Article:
Secondly, Monese reinterprets the dreaded “know your customer” regulations by using technology to achieve the requirements. Apparently it achieves a higher level of knowing its customers than some banks do.
The list of financial innovations to solve incredibly simple problems continues to grow. Bitcoin’s ability to evade Venezuelan and Chinese controls is the most famous example, but there are hundreds of others.
This creates a new problem. Which financial innovations do we really need? Which ones will survive? And which ones will deliver you outrageous profits like those bitcoin delivered to early investors?
Currencies by purpose, not nationality
It’s not fair to compare Kenya’s and India’s online payment systems with bitcoin. They serve different purposes, have different features and are used in different ways.
But that’s an incredibly profound idea. What if the type of money you use isn’t determined by nation but by purpose. If you need anonymous transactions that are secure, use bitcoin. A smart contract based relationship? Use Ethereum. Want to pay at a farmer’s stall during your holiday to India? Use the local mobile payment app. New to a country with stupid banking laws? Use Monese. Want to support your local agricultural community? Found a community currency – a digital one.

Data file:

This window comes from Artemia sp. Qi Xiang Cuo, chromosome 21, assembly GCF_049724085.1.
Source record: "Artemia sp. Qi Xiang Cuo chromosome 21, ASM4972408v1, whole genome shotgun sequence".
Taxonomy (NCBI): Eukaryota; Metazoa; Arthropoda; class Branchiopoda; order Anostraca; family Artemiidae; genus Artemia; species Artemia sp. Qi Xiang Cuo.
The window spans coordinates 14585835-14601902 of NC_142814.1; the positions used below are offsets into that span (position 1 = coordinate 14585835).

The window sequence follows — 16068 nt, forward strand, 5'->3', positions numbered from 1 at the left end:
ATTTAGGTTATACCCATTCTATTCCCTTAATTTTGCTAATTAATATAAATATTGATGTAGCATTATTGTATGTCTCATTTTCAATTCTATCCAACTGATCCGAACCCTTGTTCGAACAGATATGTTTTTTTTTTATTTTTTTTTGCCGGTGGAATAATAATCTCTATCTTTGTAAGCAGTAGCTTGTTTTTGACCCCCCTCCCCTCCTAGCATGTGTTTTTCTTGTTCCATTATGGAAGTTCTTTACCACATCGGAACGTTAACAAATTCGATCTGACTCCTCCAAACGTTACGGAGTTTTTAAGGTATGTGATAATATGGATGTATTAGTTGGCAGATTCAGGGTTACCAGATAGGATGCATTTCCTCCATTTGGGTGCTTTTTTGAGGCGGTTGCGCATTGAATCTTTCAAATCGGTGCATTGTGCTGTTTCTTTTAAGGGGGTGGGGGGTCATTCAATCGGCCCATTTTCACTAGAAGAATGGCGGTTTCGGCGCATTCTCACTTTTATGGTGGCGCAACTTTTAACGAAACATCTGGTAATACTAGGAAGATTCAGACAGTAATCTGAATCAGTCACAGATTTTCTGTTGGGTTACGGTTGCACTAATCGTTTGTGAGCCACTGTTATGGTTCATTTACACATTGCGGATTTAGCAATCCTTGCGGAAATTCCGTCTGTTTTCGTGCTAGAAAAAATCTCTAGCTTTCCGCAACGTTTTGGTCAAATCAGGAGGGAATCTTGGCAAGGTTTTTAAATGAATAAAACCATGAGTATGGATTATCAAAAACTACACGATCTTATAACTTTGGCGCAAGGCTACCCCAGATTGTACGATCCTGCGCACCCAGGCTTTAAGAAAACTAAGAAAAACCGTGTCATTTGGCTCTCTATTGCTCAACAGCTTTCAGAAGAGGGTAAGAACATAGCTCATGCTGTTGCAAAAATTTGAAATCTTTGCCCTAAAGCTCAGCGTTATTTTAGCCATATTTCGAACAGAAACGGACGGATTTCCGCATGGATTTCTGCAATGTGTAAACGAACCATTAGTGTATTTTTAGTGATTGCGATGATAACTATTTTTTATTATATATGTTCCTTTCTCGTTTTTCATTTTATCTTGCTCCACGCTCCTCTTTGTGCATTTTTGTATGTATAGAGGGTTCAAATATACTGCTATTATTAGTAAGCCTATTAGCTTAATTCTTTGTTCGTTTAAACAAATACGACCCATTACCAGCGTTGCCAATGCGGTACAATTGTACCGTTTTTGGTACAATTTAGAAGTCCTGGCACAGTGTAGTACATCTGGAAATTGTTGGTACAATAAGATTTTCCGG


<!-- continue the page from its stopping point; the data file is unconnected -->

This might seem arcane and annoying to you at first thought. But if you have relatives in Venezuela that need money for food, bitcoin is a godsend. If you’re a Kenyan farmer’s housewife whose husband periodically takes all the cash in the house to the pub, M-Pesa offers financial stability. If you’re an Indian farmer hours from any city, IndiaStack’s crop insurance could save your family from starvation. And if you were me in 2015 trying to open a bank account in London, Monese would’ve saved a month of outrage and hours of waiting at bank branches, including falling asleep at one.
The glory of Russia